Profile: AVIC-PAC JF-17 Thunder
February 22, 2018
The JF-17 Thunder: Photo source: Pakistan Air Force and Pakistan Aeronautical Complex

Profile: AVIC-PAC JF-17 Thunder

Collaboratively produced by the Aviation Industry Corporation of China (AVIC) and Pakistan Aeronautical Complex (PAC), the JF-17 Thunder lightweight multi-role fighter is the emerging mainstay fighter platform of the Pakistan Air Force (PAF). Borne from the PAF’s need for an adept and affordable backbone fighter unencumbered by external, particularly Western, supplier costs and pressures, the JF-17 is also Pakistan’s gateway to aircraft manufacturing, custom integration and design and development work.

In 1995, PAC signed a memorandum-of-understanding (MoU) with the AVIC subsidiary Chengdu Aircraft Industry Group (CAIG) to co-develop and co-produce the JF-17, then known as the FC-1 and Super-7. The first Super-7/FC-1 prototype (renamed to JF-17) rolled-out from CAIG’s facilities in May 2003. In August 2003, the JF-17 prototype (PT-1) had conducted its maiden test flight in China. Development of the JF-17 airframe continued, with PT-4 incorporating noticeable changes, most notably the inclusion of diverterless supersonic inlet (DSI) and leading-edge root extensions (LERX).

For the final design, the PAF opted to use the Klimov RD-93 turbofan engine from Russia. The RD-93 is an afterburning turbofan engine with digital electronic engine control (DEEC). Its thrust (with afterburner) is 85.3 kN (8,700 kgf). The RD-93 is a variant of the Klimov RD-33, which powers the Mikoyan MiG-29. The JF-17 will be using the RD-93 for the foreseeable future, but PAC did not dismiss an engine change for the program. The Klimov RD-33MK and Guizhou WS-13 were listed as potential options.

In the cockpit, the JF-17’s human-machine interface (HMI) comprises of three multi-function displays (MFD), hands-on-throttle-and-stick (HOTAS) interface and head-up display (HUD). The JF-17 Block-I had used a hybrid flight control system: bank and yaw were managed mechanically and pitch electronically.

Under the co-production workshare agreement with AVIC, PAC would manufacture 58% of the airframe’s subassemblies, including its wings, horizontal stabilizer and vertical tail. The remaining 42% – including the fuselage – would be sourced from CAIG. However, final assembly would take place in PAC, which – via its Aircraft Manufacturing Factory (AMF) – has the capacity to rollout 25 JF-17s per year. In 2005, PAC began manufacturing certain components. By 2009, it had ramped up to manufacturing its share of the airframe.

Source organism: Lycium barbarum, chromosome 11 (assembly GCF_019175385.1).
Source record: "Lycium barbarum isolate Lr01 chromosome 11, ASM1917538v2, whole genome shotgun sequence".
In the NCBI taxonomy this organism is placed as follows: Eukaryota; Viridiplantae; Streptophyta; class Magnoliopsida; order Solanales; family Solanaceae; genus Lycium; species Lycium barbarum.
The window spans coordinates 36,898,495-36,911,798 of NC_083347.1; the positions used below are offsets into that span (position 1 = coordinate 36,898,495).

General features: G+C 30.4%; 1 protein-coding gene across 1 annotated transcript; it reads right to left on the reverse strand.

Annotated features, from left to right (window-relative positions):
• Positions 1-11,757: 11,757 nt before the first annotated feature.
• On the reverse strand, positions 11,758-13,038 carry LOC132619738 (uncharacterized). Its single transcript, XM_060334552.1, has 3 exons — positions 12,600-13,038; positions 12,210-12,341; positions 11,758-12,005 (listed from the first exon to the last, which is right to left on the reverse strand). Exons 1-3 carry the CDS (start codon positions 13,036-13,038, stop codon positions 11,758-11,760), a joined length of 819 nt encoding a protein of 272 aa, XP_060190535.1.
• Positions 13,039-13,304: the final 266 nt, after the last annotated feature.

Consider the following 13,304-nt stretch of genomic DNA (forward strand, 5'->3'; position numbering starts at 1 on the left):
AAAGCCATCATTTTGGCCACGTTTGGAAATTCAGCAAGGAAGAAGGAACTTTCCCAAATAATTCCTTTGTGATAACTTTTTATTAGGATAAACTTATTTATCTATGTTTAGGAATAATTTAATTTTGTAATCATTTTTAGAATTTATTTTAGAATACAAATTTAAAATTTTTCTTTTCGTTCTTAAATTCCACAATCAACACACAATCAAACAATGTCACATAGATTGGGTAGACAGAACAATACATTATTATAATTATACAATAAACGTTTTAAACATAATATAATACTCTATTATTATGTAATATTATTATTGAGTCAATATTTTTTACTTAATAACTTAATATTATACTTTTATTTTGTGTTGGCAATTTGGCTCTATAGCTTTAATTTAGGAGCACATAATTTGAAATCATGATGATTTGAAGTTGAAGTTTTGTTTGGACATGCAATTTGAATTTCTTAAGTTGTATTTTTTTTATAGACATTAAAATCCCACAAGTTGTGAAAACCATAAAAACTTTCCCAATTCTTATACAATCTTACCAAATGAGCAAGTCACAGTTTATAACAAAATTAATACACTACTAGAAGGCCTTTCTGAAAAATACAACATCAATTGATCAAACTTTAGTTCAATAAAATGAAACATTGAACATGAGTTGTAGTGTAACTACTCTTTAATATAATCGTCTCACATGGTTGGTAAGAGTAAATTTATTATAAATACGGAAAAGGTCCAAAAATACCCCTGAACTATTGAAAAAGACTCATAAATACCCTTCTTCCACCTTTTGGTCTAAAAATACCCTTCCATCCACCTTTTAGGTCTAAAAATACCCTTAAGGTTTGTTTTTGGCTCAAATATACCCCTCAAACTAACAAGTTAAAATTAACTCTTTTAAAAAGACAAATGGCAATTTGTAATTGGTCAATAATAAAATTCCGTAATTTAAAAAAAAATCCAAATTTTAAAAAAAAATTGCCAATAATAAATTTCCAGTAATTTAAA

The JF-17 entered PAF service in 2010 by replacing the PAF No. 26 squadron’s Nanchang A-5 Fantan attack aircraft. In 2011, the second (and final) A-5 squadron, No. 16, also switched over to the JF-17. The No. 16 and No. 26 operate the JF-17 Block-I, which was introduced to primarily deploy beyond-visual-range air-to-air missiles (BVRAAM), so as to bolster the PAF’s air defence capabilities.

The JF-17 Block-I was armed with the SD-10 BVRAAM, which was guided by the Nanjing Research Institute of Electronics Technology (NRIET) KLJ-7 multi-mode X-band pulse-Doppler radar. The NRIET KLJ-7 is capable of displaying 64 search targets in the Range-While-Search-mode and tracking eight targets under track-while-scanning (TWS) mode. It can simultaneously engage two targets with radar-guided air-to-air missiles, such as the SD-10 BVRAAM. The Block-I and Block-II are also armed with the PL-5EII within-visual-range air-to-air missile (WVRAAM).

In 2013, PAC and AVIC had begun manufacturing the improved JF-17 Block-II. The JF-17 Block-II introduced in-flight refueling capabilities through a removable hose-and-drogue probe and increased oxygen supply for longer-endurance flights. The JF-17 Block-II achieved full operational capability (FOC) in 2015. Since then, the PAF’s No. 2 and No. 14 squadrons had swapped their Chengdu F-7Ps for JF-17 Block-II fighters. As of 2017, the PAF has also certified the deployment of precision-guided and stand-off range munitions from the JF-17, specifically the Range Extension Kit (REK) and C-802 anti-ship missile. PAC will also integrate the ASELPOD electro-optical targeting pod from Turkey’s Aselsan, which will enable the JF-17 to guide munitions against fixed and moving targets as well as undertake reconnaissance roles.

By September 2017, PAC rolled-out 90 JF-17 Block-I and Block-II fighters. These have been deployed with four frontline squadrons and a fifth unit at the PAF’s Combat Commanders School (CCS). The PAF had originally intended to acquire 100 JF-17 Block-I and Block-II fighters to help supplant 190 legacy F-7P and Mirage III/5 fighters. The PAF envisages equipping the JF-17 with the same kinds of air-to-surface and air-to-air munitions found on contemporary platforms, be it BVRAAM, WVRAAM, laser-guided bombs (LGB), precision-guided bombs (PGB), anti-ship missiles and, eventually, air-launched cruise missiles and various other stand-off range munitions (e.g. glide bombs and anti-radiation missiles).